This research-in-progress paper reports preliminary findings from a field study exploring the behaviours of a group of first-time parents when they participate in communities online and face-to-face. Members of the study report that having access to technology doesn’t necessarily mean they will participate in an online community; some who choose not to participate report experiencing feelings of exclusion from events in the lives of their friends and families. This finding challenges the dominant explanatory perspective which assumes individuals, given equality of access, will participate online. Findings also reveal that the value of online community membership is realised to differing extents, in different contexts; not necessarily the social capital-building tool literature and policy herald it to be. Findings to date are helping me understand the entangled nature of online and face-to-face communities in our everyday lives, revealing limitations in explaining participation from a singular social or technological perspective.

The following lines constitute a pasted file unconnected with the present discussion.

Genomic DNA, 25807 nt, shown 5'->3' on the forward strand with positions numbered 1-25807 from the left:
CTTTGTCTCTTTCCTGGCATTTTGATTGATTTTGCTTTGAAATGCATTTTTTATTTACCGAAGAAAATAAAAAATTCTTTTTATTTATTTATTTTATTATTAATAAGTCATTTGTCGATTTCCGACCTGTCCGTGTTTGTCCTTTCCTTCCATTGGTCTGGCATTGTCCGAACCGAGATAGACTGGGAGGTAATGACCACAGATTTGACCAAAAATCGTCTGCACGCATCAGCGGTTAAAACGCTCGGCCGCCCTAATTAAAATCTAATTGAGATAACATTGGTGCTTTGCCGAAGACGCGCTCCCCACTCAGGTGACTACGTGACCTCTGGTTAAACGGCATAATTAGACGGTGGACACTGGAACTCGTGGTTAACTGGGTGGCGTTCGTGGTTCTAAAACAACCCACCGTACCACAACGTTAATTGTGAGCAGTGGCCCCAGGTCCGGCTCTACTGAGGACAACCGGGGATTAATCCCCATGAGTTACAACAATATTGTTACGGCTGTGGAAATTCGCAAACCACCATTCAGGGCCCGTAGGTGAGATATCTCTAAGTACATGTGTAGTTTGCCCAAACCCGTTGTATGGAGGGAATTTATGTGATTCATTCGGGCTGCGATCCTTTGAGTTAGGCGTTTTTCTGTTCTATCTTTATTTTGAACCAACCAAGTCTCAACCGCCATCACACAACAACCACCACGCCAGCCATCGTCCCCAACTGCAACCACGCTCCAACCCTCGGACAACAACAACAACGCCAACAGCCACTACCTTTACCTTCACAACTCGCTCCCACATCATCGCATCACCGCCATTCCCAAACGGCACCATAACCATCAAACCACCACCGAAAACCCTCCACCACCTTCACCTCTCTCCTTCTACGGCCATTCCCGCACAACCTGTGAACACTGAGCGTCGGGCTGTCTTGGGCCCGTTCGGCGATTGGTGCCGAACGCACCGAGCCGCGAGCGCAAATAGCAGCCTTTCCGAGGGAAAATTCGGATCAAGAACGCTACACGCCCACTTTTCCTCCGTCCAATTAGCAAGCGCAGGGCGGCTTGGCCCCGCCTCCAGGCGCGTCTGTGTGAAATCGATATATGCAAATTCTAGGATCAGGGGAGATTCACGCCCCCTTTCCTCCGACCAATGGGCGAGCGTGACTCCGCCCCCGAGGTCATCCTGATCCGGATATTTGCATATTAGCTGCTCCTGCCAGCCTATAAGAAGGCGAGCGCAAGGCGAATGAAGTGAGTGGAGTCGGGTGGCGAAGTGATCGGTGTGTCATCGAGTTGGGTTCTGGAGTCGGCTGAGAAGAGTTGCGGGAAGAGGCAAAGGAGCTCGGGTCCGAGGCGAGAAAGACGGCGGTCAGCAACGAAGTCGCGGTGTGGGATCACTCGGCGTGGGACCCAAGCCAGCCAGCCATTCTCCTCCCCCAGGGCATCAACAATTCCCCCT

Harris, Geri, "A Field-Study of Online Community Participation: Preliminary Findings" (2013). ACIS 2013 Proceedings. 83.